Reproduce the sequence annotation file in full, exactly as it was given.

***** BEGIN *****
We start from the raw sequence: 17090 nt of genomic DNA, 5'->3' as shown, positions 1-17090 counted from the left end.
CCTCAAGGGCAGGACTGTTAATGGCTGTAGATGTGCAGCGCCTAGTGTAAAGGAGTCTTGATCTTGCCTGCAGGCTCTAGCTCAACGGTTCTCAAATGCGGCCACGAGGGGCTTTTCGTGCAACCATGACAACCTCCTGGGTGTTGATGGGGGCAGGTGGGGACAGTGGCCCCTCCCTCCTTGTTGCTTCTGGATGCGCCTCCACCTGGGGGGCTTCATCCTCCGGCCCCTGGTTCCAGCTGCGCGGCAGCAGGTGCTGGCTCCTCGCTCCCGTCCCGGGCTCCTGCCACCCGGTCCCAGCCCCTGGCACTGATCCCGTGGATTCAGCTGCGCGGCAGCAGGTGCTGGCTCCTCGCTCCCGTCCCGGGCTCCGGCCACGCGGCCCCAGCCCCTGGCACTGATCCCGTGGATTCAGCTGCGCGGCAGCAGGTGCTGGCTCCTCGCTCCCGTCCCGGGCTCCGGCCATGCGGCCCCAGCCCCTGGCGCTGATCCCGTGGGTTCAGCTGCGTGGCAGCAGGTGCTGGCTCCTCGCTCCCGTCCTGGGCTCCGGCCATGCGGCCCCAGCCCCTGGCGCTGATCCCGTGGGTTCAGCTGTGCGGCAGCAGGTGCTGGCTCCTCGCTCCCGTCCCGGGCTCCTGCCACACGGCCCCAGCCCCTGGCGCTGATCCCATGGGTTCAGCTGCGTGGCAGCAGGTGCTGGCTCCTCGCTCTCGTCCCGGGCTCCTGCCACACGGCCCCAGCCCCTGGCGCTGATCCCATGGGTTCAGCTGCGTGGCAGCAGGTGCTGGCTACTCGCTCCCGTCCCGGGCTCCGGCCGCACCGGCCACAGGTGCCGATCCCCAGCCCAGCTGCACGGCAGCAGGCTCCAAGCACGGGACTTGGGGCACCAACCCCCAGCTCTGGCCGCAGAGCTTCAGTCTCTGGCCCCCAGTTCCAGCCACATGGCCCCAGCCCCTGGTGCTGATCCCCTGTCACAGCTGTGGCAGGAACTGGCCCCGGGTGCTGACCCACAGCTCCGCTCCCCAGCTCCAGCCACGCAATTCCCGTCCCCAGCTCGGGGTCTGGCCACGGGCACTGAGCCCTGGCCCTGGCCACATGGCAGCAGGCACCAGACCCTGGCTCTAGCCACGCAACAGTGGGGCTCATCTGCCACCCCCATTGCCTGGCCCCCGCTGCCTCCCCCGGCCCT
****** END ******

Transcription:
We start from the raw sequence: 17090 nt of genomic DNA, 5'->3' as shown, positions 1-17090 counted from the left end.
CCTCAAGGGCAGGACTGTTAATGGCTGTAGATGTGCAGCGCCTAGTGTAAAGGAGTCTTGATCTTGCCTGCAGGCTCTAGCTCAACGGTTCTCAAATGCGGCCACGAGGGGCTTTTCGTGCAACCATGACAACCTCCTGGGTGTTGATGGGGGCAGGTGGGGACAGTGGCCCCTCCCTCCTTGTTGCTTCTGGATGCGCCTCCACCTGGGGGGCTTCATCCTCCGGCCCCTGGTTCCAGCTGCGCGGCAGCAGGTGCTGGCTCCTCGCTCCCGTCCCGGGCTCCTGCCACCCGGTCCCAGCCCCTGGCACTGATCCCGTGGATTCAGCTGCGCGGCAGCAGGTGCTGGCTCCTCGCTCCCGTCCCGGGCTCCGGCCACGCGGCCCCAGCCCCTGGCACTGATCCCGTGGATTCAGCTGCGCGGCAGCAGGTGCTGGCTCCTCGCTCCCGTCCCGGGCTCCGGCCATGCGGCCCCAGCCCCTGGCGCTGATCCCGTGGGTTCAGCTGCGTGGCAGCAGGTGCTGGCTCCTCGCTCCCGTCCTGGGCTCCGGCCATGCGGCCCCAGCCCCTGGCGCTGATCCCGTGGGTTCAGCTGTGCGGCAGCAGGTGCTGGCTCCTCGCTCCCGTCCCGGGCTCCTGCCACACGGCCCCAGCCCCTGGCGCTGATCCCATGGGTTCAGCTGCGTGGCAGCAGGTGCTGGCTCCTCGCTCTCGTCCCGGGCTCCTGCCACACGGCCCCAGCCCCTGGCGCTGATCCCATGGGTTCAGCTGCGTGGCAGCAGGTGCTGGCTACTCGCTCCCGTCCCGGGCTCCGGCCGCACCGGCCACAGGTGCCGATCCCCAGCCCAGCTGCACGGCAGCAGGCTCCAAGCACGGGACTTGGGGCACCAACCCCCAGCTCTGGCCGCAGAGCTTCAGTCTCTGGCCCCCAGTTCCAGCCACATGGCCCCAGCCCCTGGTGCTGATCCCCTGTCACAGCTGTGGCAGGAACTGGCCCCGGGTGCTGACCCACAGCTCCGCTCCCCAGCTCCAGCCACGCAATTCCCGTCCCCAGCTCGGGGTCTGGCCACGGGCACTGAGCCCTGGCCCTGGCCACATGGCAGCAGGCACCAGACCCTGGCTCTAGCCACGCAACAGTGGGGCTCATCTGCCACCCCCATTGCCTGGCCCCCGCTGCCTCCCCCGGCCCT